In a workplace environment, good communication skills are really about being able to convey and receive the information/ideas/tone you want or need to in order to excel at your job.  Some of that involves good writing and presenting skills, but a lot of it involves being able to interact with co-workers and stakeholders on a one-to-one basis; participating productively in meetings with people from different departments or levels; and building up a reputation for positive interactions.

So how, exactly, do you do this?  Here are 6 crucial tactics to ensure you're not only a great communicator - but that you're also perceived as one.

1.  Know yourself (your strengths and opportunities for growth).  Chances are, like most people, you're better at some forms of communication than others.  Some people are great in meetings but terrible at email.  Use your strengths to your advantage (don't forgo important meetings, since they're a chance to shine), and manage your weaknesses (make an extra effort with email, or try alternate channels).

2.  Know how communication works in your corporate culture.  I've encountered companies where interoffice email is frowned upon ("If you need to speak to a colleague, try to do so in real time"); some companies see meetings as a waste of time; others want every step of every decision documented in triplicate.  Every workplace has its own communication culture, and you need to understand the one you're in if you hope to succeed.

3.  Learn from good and bad examples.  This is easy:  Pay attention to the good communicators around you, and don't hesitate to try to emulate them.  If you encounter a poor communicator, don't let them pull you down to their standard - use it as an opportunity to improve.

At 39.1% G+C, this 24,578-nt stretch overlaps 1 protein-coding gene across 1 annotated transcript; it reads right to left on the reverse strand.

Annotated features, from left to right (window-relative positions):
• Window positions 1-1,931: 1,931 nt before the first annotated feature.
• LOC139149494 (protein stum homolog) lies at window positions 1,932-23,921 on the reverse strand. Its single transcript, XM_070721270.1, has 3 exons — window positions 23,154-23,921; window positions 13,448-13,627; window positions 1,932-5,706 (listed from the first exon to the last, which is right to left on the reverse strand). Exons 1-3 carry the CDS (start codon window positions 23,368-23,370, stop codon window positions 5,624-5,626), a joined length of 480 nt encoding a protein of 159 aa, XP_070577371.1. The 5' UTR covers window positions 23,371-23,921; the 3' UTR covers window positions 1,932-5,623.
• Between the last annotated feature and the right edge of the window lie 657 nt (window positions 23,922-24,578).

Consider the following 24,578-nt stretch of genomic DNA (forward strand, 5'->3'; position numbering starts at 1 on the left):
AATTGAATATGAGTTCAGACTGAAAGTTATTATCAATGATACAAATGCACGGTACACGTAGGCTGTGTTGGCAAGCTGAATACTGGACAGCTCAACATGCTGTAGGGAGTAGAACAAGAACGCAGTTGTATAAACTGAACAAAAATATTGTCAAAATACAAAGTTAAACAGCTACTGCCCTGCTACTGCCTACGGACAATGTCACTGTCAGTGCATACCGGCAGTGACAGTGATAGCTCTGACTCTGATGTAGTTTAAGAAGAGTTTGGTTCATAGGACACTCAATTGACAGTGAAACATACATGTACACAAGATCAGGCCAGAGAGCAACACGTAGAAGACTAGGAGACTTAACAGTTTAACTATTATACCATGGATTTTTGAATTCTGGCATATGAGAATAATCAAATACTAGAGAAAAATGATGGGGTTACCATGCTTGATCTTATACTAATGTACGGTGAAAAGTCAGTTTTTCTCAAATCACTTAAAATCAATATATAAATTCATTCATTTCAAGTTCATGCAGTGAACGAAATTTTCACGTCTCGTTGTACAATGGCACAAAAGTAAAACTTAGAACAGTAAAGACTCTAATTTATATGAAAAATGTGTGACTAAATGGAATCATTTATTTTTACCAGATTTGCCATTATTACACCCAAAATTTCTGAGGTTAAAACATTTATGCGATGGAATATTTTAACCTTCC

4.  Continuous improvement.  Communication skills aren't something you're born with or a 'gift' that only some people have - they're a skill, like any other, and can be improved over time.  In my 20s, I didn't understand why no one was bothering to really pay attention to my PowerPoint presentations, because I spent so much time on them.  Finally, a senior mentor took me aside and told me that I needed to stop writing novel-length documents and start using more concise bullet points.  It took a while, but eventually I was able to write in bullet points rather than paragraphs, and my presentations got a lot more popular - and much more effective.

5.  Keep the next level in mind.  Remember that old saying, "Dress for what you want to be, not for what you are"?  The idea was that even if you were a junior employee, dressing in suits would help people picture you in a more senior role.  The same is true for communication.  If you see that the people who are on the next levels up from you have mastered certain communication skills or media, make sure you're investing time in improving your skills in those areas.  It will make a huge difference the next time promotions are being considered and you're on the list with someone else.